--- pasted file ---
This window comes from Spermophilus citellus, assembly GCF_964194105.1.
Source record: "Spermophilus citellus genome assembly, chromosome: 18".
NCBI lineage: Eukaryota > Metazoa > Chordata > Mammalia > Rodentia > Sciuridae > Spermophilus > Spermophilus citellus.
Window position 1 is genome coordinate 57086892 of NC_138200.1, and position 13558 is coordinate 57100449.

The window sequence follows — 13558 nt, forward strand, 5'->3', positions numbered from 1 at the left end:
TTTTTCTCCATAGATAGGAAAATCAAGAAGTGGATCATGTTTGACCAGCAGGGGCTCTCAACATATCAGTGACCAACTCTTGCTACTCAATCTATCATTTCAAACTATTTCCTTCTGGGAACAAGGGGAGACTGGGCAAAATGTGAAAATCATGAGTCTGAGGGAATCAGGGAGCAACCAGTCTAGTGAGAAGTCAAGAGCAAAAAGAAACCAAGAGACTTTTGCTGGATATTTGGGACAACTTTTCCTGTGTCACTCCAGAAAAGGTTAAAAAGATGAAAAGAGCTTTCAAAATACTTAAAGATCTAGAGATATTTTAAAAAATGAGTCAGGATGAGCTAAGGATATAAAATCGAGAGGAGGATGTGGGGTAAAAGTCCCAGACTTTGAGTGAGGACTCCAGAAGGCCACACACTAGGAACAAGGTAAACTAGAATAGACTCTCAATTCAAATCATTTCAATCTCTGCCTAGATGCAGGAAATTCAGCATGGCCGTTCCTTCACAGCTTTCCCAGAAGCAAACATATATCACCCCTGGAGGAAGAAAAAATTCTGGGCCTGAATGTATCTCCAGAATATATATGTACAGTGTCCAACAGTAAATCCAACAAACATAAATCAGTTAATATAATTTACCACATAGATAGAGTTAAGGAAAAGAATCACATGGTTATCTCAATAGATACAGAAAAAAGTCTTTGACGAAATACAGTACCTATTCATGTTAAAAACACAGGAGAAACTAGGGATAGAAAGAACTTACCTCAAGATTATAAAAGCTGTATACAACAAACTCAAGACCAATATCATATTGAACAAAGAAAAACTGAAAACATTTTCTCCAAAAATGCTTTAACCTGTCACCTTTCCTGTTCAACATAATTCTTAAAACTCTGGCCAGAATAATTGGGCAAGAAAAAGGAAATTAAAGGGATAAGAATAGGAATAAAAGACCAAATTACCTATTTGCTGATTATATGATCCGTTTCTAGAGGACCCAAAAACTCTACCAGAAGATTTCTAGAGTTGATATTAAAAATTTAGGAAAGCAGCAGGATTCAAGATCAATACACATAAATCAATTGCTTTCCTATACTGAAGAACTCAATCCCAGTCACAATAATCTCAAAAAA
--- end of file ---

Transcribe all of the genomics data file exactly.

This window comes from Spermophilus citellus, assembly GCF_964194105.1.
Source record: "Spermophilus citellus genome assembly, chromosome: 18".
NCBI lineage: Eukaryota > Metazoa > Chordata > Mammalia > Rodentia > Sciuridae > Spermophilus > Spermophilus citellus.
Window position 1 is genome coordinate 57086892 of NC_138200.1, and position 13558 is coordinate 57100449.

The window sequence follows — 13558 nt, forward strand, 5'->3', positions numbered from 1 at the left end:
TTTTTCTCCATAGATAGGAAAATCAAGAAGTGGATCATGTTTGACCAGCAGGGGCTCTCAACATATCAGTGACCAACTCTTGCTACTCAATCTATCATTTCAAACTATTTCCTTCTGGGAACAAGGGGAGACTGGGCAAAATGTGAAAATCATGAGTCTGAGGGAATCAGGGAGCAACCAGTCTAGTGAGAAGTCAAGAGCAAAAAGAAACCAAGAGACTTTTGCTGGATATTTGGGACAACTTTTCCTGTGTCACTCCAGAAAAGGTTAAAAAGATGAAAAGAGCTTTCAAAATACTTAAAGATCTAGAGATATTTTAAAAAATGAGTCAGGATGAGCTAAGGATATAAAATCGAGAGGAGGATGTGGGGTAAAAGTCCCAGACTTTGAGTGAGGACTCCAGAAGGCCACACACTAGGAACAAGGTAAACTAGAATAGACTCTCAATTCAAATCATTTCAATCTCTGCCTAGATGCAGGAAATTCAGCATGGCCGTTCCTTCACAGCTTTCCCAGAAGCAAACATATATCACCCCTGGAGGAAGAAAAAATTCTGGGCCTGAATGTATCTCCAGAATATATATGTACAGTGTCCAACAGTAAATCCAACAAACATAAATCAGTTAATATAATTTACCACATAGATAGAGTTAAGGAAAAGAATCACATGGTTATCTCAATAGATACAGAAAAAAGTCTTTGACGAAATACAGTACCTATTCATGTTAAAAACACAGGAGAAACTAGGGATAGAAAGAACTTACCTCAAGATTATAAAAGCTGTATACAACAAACTCAAGACCAATATCATATTGAACAAAGAAAAACTGAAAACATTTTCTCCAAAAATGCTTTAACCTGTCACCTTTCCTGTTCAACATAATTCTTAAAACTCTGGCCAGAATAATTGGGCAAGAAAAAGGAAATTAAAGGGATAAGAATAGGAATAAAAGACCAAATTACCTATTTGCTGATTATATGATCCGTTTCTAGAGGACCCAAAAACTCTACCAGAAGATTTCTAGAGTTGATATTAAAAATTTAGGAAAGCAGCAGGATTCAAGATCAATACACATAAATCAATTGCTTTCCTATACTGAAGAACTCAATCCCAGTCACAATAATCTCAAAAAA